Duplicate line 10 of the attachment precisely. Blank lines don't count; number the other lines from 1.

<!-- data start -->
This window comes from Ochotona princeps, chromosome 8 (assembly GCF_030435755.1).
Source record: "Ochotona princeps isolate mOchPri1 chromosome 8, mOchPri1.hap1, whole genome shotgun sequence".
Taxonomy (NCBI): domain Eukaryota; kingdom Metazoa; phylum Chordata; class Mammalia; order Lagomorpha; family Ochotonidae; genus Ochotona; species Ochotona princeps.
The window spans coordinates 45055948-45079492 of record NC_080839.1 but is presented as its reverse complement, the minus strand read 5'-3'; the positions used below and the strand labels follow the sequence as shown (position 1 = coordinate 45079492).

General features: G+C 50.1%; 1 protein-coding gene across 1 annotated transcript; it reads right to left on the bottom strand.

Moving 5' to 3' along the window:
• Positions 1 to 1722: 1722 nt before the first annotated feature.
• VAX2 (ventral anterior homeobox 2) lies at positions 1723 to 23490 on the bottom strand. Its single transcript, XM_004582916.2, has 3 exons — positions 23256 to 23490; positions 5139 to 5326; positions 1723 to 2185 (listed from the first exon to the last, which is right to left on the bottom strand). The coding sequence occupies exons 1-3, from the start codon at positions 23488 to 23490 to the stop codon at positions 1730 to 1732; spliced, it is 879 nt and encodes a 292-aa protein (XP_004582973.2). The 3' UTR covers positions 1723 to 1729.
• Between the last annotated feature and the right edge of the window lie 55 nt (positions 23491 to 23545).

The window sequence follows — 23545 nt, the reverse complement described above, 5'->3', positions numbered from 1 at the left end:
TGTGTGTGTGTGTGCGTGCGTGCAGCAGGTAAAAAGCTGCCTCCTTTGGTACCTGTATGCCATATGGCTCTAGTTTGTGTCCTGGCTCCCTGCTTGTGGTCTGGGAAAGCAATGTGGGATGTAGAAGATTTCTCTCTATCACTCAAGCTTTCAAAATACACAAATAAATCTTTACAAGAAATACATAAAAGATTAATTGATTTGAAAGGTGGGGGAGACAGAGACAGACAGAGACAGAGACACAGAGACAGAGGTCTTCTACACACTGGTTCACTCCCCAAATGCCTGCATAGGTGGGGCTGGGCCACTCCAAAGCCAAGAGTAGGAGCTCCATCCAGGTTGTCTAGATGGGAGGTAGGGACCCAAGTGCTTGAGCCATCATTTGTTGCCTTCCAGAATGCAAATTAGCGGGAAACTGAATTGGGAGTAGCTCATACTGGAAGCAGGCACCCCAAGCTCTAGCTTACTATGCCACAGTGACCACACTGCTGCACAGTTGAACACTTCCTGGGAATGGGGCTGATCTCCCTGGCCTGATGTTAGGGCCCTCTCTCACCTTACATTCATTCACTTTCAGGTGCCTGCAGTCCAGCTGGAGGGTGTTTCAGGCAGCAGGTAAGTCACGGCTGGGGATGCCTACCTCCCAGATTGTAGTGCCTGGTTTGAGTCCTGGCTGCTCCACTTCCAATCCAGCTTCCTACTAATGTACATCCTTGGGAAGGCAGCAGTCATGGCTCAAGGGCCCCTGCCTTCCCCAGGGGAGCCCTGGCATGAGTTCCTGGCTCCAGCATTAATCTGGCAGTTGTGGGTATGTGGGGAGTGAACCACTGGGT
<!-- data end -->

The window sequence follows — 23545 nt, the reverse complement described above, 5'->3', positions numbered from 1 at the left end: